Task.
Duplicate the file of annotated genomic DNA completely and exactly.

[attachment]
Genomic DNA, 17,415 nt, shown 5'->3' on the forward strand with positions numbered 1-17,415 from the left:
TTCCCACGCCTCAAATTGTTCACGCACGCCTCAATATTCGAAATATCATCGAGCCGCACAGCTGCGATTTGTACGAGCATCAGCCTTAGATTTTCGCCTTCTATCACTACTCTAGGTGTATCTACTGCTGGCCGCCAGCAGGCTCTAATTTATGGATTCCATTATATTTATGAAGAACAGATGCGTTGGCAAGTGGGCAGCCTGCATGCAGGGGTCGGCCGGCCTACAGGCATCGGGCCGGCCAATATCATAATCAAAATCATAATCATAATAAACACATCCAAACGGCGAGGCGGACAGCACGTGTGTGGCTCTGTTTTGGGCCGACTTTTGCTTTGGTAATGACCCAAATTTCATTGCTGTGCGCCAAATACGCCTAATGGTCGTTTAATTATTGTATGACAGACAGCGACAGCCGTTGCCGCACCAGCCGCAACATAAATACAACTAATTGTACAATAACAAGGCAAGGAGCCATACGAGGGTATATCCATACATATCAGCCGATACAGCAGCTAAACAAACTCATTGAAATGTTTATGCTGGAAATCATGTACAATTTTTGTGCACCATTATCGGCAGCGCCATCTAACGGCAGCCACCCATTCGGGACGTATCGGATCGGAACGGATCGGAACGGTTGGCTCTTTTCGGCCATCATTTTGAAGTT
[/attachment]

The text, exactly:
Genomic DNA, 17,415 nt, shown 5'->3' on the forward strand with positions numbered 1-17,415 from the left:
TTCCCACGCCTCAAATTGTTCACGCACGCCTCAATATTCGAAATATCATCGAGCCGCACAGCTGCGATTTGTACGAGCATCAGCCTTAGATTTTCGCCTTCTATCACTACTCTAGGTGTATCTACTGCTGGCCGCCAGCAGGCTCTAATTTATGGATTCCATTATATTTATGAAGAACAGATGCGTTGGCAAGTGGGCAGCCTGCATGCAGGGGTCGGCCGGCCTACAGGCATCGGGCCGGCCAATATCATAATCAAAATCATAATCATAATAAACACATCCAAACGGCGAGGCGGACAGCACGTGTGTGGCTCTGTTTTGGGCCGACTTTTGCTTTGGTAATGACCCAAATTTCATTGCTGTGCGCCAAATACGCCTAATGGTCGTTTAATTATTGTATGACAGACAGCGACAGCCGTTGCCGCACCAGCCGCAACATAAATACAACTAATTGTACAATAACAAGGCAAGGAGCCATACGAGGGTATATCCATACATATCAGCCGATACAGCAGCTAAACAAACTCATTGAAATGTTTATGCTGGAAATCATGTACAATTTTTGTGCACCATTATCGGCAGCGCCATCTAACGGCAGCCACCCATTCGGGACGTATCGGATCGGAACGGATCGGAACGGTTGGCTCTTTTCGGCCATCATTTTGAAGTT